In 1893, an article in The American Newsman summed up the company's success: "It is as the keeper of a thousand secrets involving the fortunes of publishers and authors that the American News Company surrounds its vast and intricate system with an atmosphere of mystery, so that few persons have any idea of its really astounding proportions. It has gradually absorbed the smaller organizations until it now embraces thirty-two powerful news companies, with an annual operating expense of $2,488,000 and an annual business of something like $18,000,000. This organization handles the bulk of the reading matter of the United States and supplies nearly nineteen thousand dealers."[9]

On any given day, a hundred new issues of the thousands of titles ANC handled would typically be fed into the ANC distribution system. In New York City alone (at that time consisting solely of Manhattan and the Bronx) 125 wagons and drivers crisscrossed the city every day making deliveries, with 14 local neighborhood substations.

ANC employed directly in 1893 1,154 people, with a weekly payroll of $16,255; with $1 million in real estate holdings and $1.4 million in merchandise on hand. It extended extensive credit to the firms it did business with and $800,000 was due at any given time in accounts receivable from dealers around the country. It owned outright 18 buildings around the country and rented 39 more, and had $200,000 invested in horses and wagons. The branches of the company at this time were located in Albany, Baltimore, Boston, Brooklyn, Buffalo, Chicago, Cincinnati, Cleveland, Denver, Detroit, Kansas City, Montreal, Newark, New Orleans, Omaha, Philadelphia, Pittsburgh, Providence, San Francisco, Springfield (Mass.), St. Louis, St. Paul, Toronto, Troy, and Washington D.C. These branches were organized as subsidiaries under different names, for example the Chicago branch was the Great Western News Company, founded in 1866. The International News Company, on Duane Street in New York, was the branch handling the company's extensive overseas business. A branch called the Union News Company existed solely to sell newspapers and magazines on the railroads, with 300 newsstands in railroad stations which by 1893 covered 40% of the entire US railroad system, paying $1000 a day for exclusive rights. Under this system, Union News could keep the Chicago Tribune out of the Chicago area train stations until the Tribune agreed to their terms. In 1958, the FTC found that Union News was operating nearly a thousand newsstands around the country (the next largest operator had 57), putting Union News in a position to dictate terms and demand rebates from publishers.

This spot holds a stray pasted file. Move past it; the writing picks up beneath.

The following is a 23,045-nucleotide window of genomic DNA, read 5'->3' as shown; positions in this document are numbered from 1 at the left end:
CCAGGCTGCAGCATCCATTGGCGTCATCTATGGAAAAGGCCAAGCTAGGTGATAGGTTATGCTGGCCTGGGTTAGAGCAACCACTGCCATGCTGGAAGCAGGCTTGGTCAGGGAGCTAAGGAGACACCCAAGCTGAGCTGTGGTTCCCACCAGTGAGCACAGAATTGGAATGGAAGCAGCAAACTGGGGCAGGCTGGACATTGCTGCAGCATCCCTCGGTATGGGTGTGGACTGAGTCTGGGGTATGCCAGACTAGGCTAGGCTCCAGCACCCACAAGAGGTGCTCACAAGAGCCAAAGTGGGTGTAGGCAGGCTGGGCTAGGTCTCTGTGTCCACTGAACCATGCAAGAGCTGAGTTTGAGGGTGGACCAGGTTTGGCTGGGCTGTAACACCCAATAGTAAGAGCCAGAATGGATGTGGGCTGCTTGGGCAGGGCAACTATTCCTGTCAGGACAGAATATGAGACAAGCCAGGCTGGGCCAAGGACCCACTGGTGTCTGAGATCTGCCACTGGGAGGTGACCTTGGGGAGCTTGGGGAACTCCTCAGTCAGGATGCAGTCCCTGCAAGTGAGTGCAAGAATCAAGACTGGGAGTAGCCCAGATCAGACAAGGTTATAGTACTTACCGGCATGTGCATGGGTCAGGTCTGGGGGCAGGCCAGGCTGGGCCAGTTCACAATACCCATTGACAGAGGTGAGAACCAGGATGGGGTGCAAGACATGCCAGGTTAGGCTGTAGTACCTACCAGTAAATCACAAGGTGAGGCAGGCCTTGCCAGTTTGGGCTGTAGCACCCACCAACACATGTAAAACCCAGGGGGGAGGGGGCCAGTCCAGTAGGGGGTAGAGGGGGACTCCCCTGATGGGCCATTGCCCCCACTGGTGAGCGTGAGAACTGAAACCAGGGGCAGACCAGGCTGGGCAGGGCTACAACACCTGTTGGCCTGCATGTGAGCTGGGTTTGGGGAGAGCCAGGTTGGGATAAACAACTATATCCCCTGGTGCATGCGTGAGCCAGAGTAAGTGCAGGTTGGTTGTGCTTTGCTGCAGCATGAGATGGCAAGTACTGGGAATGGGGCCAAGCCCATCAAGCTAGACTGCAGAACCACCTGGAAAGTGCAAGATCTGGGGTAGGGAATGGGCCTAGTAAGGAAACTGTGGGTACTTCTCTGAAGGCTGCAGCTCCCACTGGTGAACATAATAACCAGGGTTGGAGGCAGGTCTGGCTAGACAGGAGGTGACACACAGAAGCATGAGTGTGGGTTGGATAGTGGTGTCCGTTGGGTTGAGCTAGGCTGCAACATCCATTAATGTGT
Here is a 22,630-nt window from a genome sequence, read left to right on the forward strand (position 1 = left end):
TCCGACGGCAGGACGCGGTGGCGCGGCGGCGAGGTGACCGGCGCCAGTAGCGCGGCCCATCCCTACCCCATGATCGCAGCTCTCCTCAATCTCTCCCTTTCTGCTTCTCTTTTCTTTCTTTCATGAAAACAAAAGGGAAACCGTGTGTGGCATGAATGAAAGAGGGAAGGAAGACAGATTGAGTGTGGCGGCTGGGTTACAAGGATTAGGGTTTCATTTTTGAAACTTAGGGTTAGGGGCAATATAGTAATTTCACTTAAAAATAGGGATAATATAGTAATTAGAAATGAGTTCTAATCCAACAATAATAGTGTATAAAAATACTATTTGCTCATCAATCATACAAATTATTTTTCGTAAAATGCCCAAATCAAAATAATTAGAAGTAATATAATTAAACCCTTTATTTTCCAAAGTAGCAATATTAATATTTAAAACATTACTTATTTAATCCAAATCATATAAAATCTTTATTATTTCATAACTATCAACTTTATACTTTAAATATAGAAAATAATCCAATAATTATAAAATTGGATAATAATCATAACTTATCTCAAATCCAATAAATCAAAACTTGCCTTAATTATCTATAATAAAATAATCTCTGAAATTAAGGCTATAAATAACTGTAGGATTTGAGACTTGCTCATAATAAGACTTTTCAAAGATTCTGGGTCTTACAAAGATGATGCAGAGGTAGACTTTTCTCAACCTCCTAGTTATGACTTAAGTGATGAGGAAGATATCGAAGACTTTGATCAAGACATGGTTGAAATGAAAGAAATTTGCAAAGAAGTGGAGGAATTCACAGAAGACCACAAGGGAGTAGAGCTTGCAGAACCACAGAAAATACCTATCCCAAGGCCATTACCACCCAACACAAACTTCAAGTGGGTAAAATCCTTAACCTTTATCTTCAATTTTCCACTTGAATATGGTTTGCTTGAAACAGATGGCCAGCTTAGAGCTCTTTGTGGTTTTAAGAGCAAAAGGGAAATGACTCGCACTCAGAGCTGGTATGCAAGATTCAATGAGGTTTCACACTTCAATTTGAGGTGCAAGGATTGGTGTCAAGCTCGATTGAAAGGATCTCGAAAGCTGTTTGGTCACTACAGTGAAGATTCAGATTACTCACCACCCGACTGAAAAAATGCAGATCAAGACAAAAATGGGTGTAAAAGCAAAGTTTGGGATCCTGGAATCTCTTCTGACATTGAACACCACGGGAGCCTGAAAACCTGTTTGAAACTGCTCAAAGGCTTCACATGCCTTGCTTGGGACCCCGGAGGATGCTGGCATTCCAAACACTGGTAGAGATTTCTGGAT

Typically, in the post-Civil War era, ANC in its position as the middleman between publishers and newsstand dealers would allow the newsstand dealers to keep between 5 and 10 cents on the sale of a 35-cent magazine like the monthly Harper's, and three cents on a 10-cent magazine like Harper's Weekly. Unsold copies of most titles were fully returnable, although some titles were sold to the dealers as non-returnable at a steeper discount, similar to today's "direct sale" comic book market.

American News's monopoly position in the market was virtually unchallenged until Frank Munsey, frustrated by ANC's refusal to handle his cheap 10 cent pulp magazines, was forced to set up his own distribution, Red Star News.[10] This was the first of the so-called ID or independent distributors. Munsey balked when ANC informed him that 4 cents was the most they would pay wholesale for a magazine that sold for 10 cents retail, and Munsey retaliated by cutting out the middleman and setting up his own distributor to sell directly to newsdealers for 7 cents a copy.[11] Munsey was followed in time by Hearst, Fawcett, Curtis, Annenberg and Donenfeld, all constrained by various factors into setting up their own independent distribution networks outside the ANC monopoly; nonetheless ANC remained by far the dominant firm up until its collapse.